Mars 3 was part of the Soviet Mars program.
That whole program consisted of 2 mission: the Mars 2 and Mars 3. Both had identical rockets, orbiters, landers and rovers. Only difference is the launched at, which was 9 days apart.
The goal of the program was to reach Mars, start orbiting the ref planet, image the surface and put a rover on Mars.
The US had beaten them to the first goal. The Mariner 9 had gotten first into Mars' orbit.
But there was still the possibility of that other, bigger goal: getting to the surface of Mars.
Mars 2 failure
A couple of days earlier, the Mars 2 had failed it's descent towards. The lander was destroyed on impact.
The theory was that the entry had been at too steep of angle, causing the parachute deployment to malfunction.
So all hope were on the Mars 3 to achieve the goal for the Motherland.
Mars 3 Descent
On 2 December 1971, the Mars 3 lander started making it's way down through the thick dust storm that was going on at the time.
The lander entered Mars atmosphere at about 5.7 km/s. With the help of retrorockets, parachutes and aerodynamic braking it landed safely on the surface!
If you're curious what that would have looked like, check the video below to see the descent of the Mars Curiosity rover in 2012:
Mars 3 Operations
90 seconds after landing, the landing started sending information the the Mars 3 orbiter, which acted as a relay to send communications back to Earth.
But after 20 seconds, the transmission stopped.
There are a couple of theories why this happened. It could be a technical fault with the lander or orbiter.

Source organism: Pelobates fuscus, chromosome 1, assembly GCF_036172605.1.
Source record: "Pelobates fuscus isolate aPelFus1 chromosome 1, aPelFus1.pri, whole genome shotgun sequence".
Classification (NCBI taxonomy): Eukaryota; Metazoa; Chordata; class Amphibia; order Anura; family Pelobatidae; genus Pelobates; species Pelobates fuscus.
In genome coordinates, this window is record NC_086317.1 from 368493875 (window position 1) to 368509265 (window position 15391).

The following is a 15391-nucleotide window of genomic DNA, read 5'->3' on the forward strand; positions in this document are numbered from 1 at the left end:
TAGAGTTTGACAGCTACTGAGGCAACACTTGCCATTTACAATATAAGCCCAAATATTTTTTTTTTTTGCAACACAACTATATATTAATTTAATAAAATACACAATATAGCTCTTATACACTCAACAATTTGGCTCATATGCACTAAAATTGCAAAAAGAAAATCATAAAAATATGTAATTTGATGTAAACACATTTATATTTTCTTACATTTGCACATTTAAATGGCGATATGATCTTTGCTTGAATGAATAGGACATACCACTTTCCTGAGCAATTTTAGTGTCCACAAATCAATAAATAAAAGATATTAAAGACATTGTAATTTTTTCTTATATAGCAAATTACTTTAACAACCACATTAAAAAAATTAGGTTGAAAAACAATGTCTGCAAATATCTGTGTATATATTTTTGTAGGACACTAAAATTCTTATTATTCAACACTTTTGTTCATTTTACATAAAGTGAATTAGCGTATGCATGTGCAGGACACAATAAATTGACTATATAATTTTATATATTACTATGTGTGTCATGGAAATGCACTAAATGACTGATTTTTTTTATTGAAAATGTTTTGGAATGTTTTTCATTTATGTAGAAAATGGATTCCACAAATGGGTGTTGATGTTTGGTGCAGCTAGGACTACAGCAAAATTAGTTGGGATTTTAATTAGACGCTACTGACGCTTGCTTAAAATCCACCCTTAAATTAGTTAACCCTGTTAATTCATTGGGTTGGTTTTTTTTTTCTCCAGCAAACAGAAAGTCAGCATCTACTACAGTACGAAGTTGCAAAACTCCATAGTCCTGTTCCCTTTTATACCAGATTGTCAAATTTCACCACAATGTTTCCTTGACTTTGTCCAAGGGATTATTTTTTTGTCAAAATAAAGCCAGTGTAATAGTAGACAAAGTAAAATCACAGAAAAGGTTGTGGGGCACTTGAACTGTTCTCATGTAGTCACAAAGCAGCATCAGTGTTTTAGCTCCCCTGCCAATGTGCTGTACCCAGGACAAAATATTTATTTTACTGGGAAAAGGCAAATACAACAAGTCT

Or the dust storm that was raging on the martian surface could have damaged the equipement or hampered it's ability to send back data.
The First Look At Mars' Surface
As part of that 20 seconds, a partial image was transmitted:
The first image of Mars' surface
The photograph was taken with a cycloramic camera, so the get the positioning right, you would have to rotate the picture 90 degrees clockwise.
Then it appears to show a horizon and dark sky, but according to the Soviet Academy of Sciences there is nothing, horizon or otherwise, identifiable in this photograph
For the first clear picture, the world would have to wait 5 more years when the Viking 1 lander arrived:
Exact location of the Mars 3 Lander on Mars
On 11 April 2013, NASA announced that their Mars Reconnaissance Orbiter (MRO) could have imaged the Mars 3 lander hardware.
The images were further picked apart by space enthusiasts and they identified all of the hubris: the parachute, a retrorocket, and heat shield.
In the years following, many scientist have speculated what exactly the Mars 3 image was showing.